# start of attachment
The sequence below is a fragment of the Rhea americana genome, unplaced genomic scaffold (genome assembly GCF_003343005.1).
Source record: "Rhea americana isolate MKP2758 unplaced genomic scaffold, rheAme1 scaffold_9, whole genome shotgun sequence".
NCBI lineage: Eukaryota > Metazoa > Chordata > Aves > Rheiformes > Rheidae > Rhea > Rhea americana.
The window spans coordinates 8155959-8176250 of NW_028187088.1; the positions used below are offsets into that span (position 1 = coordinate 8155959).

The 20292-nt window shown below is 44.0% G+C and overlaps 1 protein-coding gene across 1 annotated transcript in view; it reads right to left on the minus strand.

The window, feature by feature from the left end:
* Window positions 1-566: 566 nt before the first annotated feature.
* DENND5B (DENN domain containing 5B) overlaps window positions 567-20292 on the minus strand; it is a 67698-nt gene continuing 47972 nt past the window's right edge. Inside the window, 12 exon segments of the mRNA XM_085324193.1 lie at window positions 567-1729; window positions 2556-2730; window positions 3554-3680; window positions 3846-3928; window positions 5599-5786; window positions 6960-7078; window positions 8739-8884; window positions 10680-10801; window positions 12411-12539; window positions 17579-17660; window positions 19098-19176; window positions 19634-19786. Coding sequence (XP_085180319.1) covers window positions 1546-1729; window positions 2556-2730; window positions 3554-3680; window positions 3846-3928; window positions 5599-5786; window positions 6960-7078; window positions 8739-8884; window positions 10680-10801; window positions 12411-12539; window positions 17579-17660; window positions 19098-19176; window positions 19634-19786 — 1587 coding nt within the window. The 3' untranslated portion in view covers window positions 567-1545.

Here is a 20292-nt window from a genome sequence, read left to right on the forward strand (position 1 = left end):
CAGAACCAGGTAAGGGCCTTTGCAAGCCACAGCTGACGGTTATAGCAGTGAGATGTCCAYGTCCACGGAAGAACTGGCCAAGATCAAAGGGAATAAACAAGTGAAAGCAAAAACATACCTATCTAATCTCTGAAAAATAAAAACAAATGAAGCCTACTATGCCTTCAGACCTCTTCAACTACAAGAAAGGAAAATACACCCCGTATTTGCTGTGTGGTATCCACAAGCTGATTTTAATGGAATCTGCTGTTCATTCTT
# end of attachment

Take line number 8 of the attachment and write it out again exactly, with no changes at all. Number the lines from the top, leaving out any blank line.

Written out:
* DENND5B (DENN domain containing 5B) overlaps window positions 567-20292 on the minus strand; it is a 67698-nt gene continuing 47972 nt past the window's right edge. Inside the window, 12 exon segments of the mRNA XM_085324193.1 lie at window positions 567-1729; window positions 2556-2730; window positions 3554-3680; window positions 3846-3928; window positions 5599-5786; window positions 6960-7078; window positions 8739-8884; window positions 10680-10801; window positions 12411-12539; window positions 17579-17660; window positions 19098-19176; window positions 19634-19786. Coding sequence (XP_085180319.1) covers window positions 1546-1729; window positions 2556-2730; window positions 3554-3680; window positions 3846-3928; window positions 5599-5786; window positions 6960-7078; window positions 8739-8884; window positions 10680-10801; window positions 12411-12539; window positions 17579-17660; window positions 19098-19176; window positions 19634-19786 — 1587 coding nt within the window. The 3' untranslated portion in view covers window positions 567-1545.